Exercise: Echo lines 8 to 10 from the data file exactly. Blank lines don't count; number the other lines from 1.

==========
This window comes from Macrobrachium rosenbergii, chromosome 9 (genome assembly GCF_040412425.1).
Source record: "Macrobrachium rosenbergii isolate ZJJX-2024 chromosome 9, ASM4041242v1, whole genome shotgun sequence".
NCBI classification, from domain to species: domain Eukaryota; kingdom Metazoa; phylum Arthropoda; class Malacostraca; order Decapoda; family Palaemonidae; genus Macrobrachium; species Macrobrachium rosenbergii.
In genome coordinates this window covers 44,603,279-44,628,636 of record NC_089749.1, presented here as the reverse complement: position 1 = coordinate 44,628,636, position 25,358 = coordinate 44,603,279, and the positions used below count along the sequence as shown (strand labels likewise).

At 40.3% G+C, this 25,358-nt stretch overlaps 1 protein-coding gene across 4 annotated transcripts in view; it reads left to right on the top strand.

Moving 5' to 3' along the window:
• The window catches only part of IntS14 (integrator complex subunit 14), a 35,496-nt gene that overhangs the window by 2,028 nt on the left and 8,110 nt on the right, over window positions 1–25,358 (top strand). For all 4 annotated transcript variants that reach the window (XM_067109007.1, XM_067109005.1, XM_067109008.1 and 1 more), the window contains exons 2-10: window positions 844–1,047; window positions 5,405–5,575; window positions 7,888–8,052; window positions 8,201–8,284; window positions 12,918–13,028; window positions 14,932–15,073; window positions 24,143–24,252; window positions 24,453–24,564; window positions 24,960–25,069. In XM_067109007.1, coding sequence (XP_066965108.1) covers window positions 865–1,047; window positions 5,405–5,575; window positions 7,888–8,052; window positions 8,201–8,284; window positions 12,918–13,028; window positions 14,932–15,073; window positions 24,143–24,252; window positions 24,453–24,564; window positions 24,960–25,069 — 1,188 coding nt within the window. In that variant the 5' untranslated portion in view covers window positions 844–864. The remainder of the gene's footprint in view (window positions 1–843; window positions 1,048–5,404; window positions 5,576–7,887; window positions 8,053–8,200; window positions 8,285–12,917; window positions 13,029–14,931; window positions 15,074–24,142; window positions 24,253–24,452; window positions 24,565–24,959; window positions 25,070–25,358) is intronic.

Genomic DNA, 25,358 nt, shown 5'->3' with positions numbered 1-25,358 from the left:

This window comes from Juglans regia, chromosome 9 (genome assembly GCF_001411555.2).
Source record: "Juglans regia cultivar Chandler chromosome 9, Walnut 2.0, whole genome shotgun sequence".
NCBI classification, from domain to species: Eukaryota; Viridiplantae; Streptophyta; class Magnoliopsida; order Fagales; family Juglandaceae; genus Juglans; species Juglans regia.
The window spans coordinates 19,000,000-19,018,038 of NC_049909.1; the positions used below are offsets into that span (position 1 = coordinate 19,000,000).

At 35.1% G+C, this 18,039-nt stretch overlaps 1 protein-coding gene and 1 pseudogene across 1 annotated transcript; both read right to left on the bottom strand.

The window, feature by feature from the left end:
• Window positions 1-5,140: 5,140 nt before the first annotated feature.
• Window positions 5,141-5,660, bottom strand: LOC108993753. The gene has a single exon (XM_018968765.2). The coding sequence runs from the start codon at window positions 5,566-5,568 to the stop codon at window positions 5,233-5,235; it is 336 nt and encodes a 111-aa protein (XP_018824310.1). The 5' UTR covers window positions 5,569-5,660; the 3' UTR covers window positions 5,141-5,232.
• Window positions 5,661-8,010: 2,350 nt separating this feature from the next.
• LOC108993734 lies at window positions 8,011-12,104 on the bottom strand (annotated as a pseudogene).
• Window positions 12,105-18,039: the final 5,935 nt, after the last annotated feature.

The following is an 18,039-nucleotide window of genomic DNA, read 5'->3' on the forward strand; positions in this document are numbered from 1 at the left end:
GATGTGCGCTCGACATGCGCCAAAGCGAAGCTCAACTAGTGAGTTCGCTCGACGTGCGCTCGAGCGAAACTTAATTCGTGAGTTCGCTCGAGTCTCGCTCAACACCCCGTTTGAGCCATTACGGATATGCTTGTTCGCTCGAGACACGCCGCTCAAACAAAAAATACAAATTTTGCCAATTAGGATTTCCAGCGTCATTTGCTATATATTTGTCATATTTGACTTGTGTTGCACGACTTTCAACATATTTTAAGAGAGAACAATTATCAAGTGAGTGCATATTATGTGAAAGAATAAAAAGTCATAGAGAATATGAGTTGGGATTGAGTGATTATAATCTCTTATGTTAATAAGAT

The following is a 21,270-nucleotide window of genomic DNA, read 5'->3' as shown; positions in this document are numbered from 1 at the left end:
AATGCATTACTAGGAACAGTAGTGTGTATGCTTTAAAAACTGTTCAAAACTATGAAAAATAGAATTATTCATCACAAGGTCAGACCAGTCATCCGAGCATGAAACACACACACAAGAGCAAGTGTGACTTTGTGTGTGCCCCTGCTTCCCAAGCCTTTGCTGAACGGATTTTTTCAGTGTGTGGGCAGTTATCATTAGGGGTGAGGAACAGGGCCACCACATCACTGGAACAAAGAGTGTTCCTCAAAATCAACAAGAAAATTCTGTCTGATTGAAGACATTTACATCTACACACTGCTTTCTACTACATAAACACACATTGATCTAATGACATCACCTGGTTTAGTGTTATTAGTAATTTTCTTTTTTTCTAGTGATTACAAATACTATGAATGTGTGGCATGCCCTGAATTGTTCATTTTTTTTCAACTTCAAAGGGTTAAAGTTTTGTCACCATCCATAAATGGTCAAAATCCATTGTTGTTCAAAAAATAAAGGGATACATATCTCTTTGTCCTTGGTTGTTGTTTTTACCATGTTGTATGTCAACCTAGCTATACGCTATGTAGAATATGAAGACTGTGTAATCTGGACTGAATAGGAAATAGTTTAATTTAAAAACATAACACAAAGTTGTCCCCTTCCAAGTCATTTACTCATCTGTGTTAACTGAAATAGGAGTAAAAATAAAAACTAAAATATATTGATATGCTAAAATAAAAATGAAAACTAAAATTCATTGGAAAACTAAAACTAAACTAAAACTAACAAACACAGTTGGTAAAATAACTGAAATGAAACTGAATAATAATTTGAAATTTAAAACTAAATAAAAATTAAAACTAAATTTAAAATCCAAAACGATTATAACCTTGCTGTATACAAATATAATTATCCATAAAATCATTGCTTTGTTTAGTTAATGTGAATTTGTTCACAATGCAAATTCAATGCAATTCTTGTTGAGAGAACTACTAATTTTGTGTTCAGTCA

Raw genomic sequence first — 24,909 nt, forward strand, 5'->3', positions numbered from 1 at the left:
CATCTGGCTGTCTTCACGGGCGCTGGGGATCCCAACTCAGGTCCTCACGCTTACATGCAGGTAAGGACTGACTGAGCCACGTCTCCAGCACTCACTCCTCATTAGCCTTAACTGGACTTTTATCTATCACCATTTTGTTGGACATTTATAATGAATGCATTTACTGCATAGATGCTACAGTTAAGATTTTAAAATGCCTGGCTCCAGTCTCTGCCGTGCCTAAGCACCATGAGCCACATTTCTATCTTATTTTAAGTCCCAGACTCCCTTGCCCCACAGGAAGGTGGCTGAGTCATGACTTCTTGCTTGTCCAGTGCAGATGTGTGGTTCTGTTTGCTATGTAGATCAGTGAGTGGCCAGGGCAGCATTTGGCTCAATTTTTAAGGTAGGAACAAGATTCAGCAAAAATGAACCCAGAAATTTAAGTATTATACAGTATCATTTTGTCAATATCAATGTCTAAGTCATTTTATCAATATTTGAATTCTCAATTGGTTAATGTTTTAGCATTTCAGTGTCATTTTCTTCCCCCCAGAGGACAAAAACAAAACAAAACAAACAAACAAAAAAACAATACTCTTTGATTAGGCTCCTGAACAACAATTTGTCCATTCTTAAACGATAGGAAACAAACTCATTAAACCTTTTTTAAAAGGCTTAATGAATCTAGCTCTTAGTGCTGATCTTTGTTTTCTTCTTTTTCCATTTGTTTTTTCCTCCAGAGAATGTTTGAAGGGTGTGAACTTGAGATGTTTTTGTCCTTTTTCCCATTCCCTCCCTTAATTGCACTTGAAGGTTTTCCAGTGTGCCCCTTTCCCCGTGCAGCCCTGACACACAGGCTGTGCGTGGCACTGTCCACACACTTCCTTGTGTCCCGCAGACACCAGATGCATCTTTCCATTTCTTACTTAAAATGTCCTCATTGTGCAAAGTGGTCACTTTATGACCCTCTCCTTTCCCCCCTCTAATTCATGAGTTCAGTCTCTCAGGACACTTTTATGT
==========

Genomic DNA, 25,358 nt, shown 5'->3' with positions numbered 1-25,358 from the left:

This window comes from Juglans regia, chromosome 9 (genome assembly GCF_001411555.2).
Source record: "Juglans regia cultivar Chandler chromosome 9, Walnut 2.0, whole genome shotgun sequence".